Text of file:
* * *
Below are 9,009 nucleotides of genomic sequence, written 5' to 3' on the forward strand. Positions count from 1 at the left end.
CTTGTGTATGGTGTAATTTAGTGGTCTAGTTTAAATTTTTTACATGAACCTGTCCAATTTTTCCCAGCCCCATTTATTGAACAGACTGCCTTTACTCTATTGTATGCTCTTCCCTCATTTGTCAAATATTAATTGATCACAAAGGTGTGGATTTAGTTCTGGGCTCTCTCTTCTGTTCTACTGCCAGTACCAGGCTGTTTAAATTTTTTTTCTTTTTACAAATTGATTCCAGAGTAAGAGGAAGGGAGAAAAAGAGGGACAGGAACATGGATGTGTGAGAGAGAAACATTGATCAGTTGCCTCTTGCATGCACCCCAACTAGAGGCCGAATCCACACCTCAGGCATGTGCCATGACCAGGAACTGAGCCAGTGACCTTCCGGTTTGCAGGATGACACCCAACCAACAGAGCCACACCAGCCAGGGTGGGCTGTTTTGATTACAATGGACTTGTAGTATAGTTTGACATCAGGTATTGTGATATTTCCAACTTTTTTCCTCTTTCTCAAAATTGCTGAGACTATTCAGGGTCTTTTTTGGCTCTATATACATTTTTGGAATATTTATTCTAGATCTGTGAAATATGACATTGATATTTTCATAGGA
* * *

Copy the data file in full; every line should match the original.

Below are 9,009 nucleotides of genomic sequence, written 5' to 3' on the forward strand. Positions count from 1 at the left end.
CTTGTGTATGGTGTAATTTAGTGGTCTAGTTTAAATTTTTTACATGAACCTGTCCAATTTTTCCCAGCCCCATTTATTGAACAGACTGCCTTTACTCTATTGTATGCTCTTCCCTCATTTGTCAAATATTAATTGATCACAAAGGTGTGGATTTAGTTCTGGGCTCTCTCTTCTGTTCTACTGCCAGTACCAGGCTGTTTAAATTTTTTTTCTTTTTACAAATTGATTCCAGAGTAAGAGGAAGGGAGAAAAAGAGGGACAGGAACATGGATGTGTGAGAGAGAAACATTGATCAGTTGCCTCTTGCATGCACCCCAACTAGAGGCCGAATCCACACCTCAGGCATGTGCCATGACCAGGAACTGAGCCAGTGACCTTCCGGTTTGCAGGATGACACCCAACCAACAGAGCCACACCAGCCAGGGTGGGCTGTTTTGATTACAATGGACTTGTAGTATAGTTTGACATCAGGTATTGTGATATTTCCAACTTTTTTCCTCTTTCTCAAAATTGCTGAGACTATTCAGGGTCTTTTTTGGCTCTATATACATTTTTGGAATATTTATTCTAGATCTGTGAAATATGACATTGATATTTTCATAGGA